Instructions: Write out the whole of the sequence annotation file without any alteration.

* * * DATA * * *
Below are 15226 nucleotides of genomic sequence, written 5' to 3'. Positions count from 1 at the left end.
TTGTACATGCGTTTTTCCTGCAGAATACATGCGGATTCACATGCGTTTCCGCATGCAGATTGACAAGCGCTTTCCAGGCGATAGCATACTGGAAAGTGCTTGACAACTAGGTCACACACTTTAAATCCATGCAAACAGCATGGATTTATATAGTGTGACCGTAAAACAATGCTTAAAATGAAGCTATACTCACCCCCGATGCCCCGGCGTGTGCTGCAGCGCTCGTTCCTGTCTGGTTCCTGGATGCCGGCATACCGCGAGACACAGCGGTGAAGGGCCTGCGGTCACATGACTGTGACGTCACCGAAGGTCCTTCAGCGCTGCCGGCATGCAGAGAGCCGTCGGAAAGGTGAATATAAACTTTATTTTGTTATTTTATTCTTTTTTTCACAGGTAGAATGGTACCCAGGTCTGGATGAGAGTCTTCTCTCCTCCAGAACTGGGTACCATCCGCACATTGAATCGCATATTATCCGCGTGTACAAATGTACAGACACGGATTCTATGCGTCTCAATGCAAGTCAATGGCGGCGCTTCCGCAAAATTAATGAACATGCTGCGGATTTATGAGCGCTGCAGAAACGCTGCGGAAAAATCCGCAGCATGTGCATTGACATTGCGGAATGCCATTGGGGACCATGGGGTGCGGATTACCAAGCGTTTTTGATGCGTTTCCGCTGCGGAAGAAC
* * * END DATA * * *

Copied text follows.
Below are 15226 nucleotides of genomic sequence, written 5' to 3'. Positions count from 1 at the left end.
TTGTACATGCGTTTTTCCTGCAGAATACATGCGGATTCACATGCGTTTCCGCATGCAGATTGACAAGCGCTTTCCAGGCGATAGCATACTGGAAAGTGCTTGACAACTAGGTCACACACTTTAAATCCATGCAAACAGCATGGATTTATATAGTGTGACCGTAAAACAATGCTTAAAATGAAGCTATACTCACCCCCGATGCCCCGGCGTGTGCTGCAGCGCTCGTTCCTGTCTGGTTCCTGGATGCCGGCATACCGCGAGACACAGCGGTGAAGGGCCTGCGGTCACATGACTGTGACGTCACCGAAGGTCCTTCAGCGCTGCCGGCATGCAGAGAGCCGTCGGAAAGGTGAATATAAACTTTATTTTGTTATTTTATTCTTTTTTTCACAGGTAGAATGGTACCCAGGTCTGGATGAGAGTCTTCTCTCCTCCAGAACTGGGTACCATCCGCACATTGAATCGCATATTATCCGCGTGTACAAATGTACAGACACGGATTCTATGCGTCTCAATGCAAGTCAATGGCGGCGCTTCCGCAAAATTAATGAACATGCTGCGGATTTATGAGCGCTGCAGAAACGCTGCGGAAAAATCCGCAGCATGTGCATTGACATTGCGGAATGCCATTGGGGACCATGGGGTGCGGATTACCAAGCGTTTTTGATGCGTTTCCGCTGCGGAAGAAC